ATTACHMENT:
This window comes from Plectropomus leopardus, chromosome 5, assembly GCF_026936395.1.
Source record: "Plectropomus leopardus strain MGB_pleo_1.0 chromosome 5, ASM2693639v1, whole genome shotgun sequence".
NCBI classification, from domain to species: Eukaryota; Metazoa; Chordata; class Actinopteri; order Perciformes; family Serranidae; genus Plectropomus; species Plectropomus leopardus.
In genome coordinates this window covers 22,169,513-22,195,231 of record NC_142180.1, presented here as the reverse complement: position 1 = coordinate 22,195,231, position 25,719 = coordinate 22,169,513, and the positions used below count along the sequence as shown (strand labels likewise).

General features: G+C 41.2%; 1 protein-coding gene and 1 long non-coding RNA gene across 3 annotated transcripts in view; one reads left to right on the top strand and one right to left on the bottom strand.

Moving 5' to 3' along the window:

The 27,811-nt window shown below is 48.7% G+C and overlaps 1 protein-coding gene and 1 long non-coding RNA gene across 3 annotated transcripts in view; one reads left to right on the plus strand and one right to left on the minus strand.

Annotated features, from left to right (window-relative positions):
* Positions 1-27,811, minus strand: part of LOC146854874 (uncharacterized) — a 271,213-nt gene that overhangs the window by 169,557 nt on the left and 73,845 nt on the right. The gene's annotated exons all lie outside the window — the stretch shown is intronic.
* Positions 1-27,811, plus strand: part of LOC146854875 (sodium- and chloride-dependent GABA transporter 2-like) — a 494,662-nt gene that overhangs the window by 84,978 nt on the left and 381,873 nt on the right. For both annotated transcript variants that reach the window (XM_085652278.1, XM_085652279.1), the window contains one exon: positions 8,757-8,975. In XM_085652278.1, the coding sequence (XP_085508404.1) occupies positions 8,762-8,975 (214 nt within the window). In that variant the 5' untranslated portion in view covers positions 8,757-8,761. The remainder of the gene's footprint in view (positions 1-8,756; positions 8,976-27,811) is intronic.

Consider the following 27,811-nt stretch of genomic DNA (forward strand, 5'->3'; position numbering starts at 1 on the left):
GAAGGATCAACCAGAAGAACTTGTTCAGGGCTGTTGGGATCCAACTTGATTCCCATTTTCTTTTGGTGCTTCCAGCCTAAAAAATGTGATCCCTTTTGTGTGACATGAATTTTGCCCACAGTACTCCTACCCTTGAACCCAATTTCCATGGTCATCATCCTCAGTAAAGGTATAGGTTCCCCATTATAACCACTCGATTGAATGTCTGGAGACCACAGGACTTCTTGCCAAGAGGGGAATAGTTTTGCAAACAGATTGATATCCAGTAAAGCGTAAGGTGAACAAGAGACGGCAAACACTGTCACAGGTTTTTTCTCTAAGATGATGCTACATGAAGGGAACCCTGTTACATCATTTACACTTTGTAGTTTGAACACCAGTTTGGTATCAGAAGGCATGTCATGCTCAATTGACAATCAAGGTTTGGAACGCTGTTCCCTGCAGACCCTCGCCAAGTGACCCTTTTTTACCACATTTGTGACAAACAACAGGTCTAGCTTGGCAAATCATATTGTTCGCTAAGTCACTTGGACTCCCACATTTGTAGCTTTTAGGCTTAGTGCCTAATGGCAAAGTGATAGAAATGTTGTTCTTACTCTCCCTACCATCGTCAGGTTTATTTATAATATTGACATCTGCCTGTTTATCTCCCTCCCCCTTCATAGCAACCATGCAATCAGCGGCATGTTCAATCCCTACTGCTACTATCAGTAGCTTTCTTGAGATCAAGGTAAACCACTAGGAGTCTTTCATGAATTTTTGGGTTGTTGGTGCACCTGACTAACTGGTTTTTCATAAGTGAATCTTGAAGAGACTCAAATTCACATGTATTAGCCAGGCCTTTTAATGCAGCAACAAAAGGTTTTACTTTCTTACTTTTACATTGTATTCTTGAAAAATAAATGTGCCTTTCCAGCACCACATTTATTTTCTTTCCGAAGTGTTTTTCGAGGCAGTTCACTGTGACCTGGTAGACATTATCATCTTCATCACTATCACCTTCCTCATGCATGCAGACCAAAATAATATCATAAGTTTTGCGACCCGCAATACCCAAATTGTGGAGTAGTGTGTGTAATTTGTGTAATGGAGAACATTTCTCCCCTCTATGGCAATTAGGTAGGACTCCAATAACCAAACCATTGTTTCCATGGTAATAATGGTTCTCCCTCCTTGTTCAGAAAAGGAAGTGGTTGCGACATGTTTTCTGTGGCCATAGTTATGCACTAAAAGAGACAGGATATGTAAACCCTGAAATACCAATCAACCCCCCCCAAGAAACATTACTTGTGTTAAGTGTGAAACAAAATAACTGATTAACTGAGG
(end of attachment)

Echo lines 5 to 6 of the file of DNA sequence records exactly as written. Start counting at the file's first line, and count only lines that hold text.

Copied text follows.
General features: G+C 41.2%; 1 protein-coding gene and 1 long non-coding RNA gene across 3 annotated transcripts in view; one reads left to right on the top strand and one right to left on the bottom strand.

Moving 5' to 3' along the window: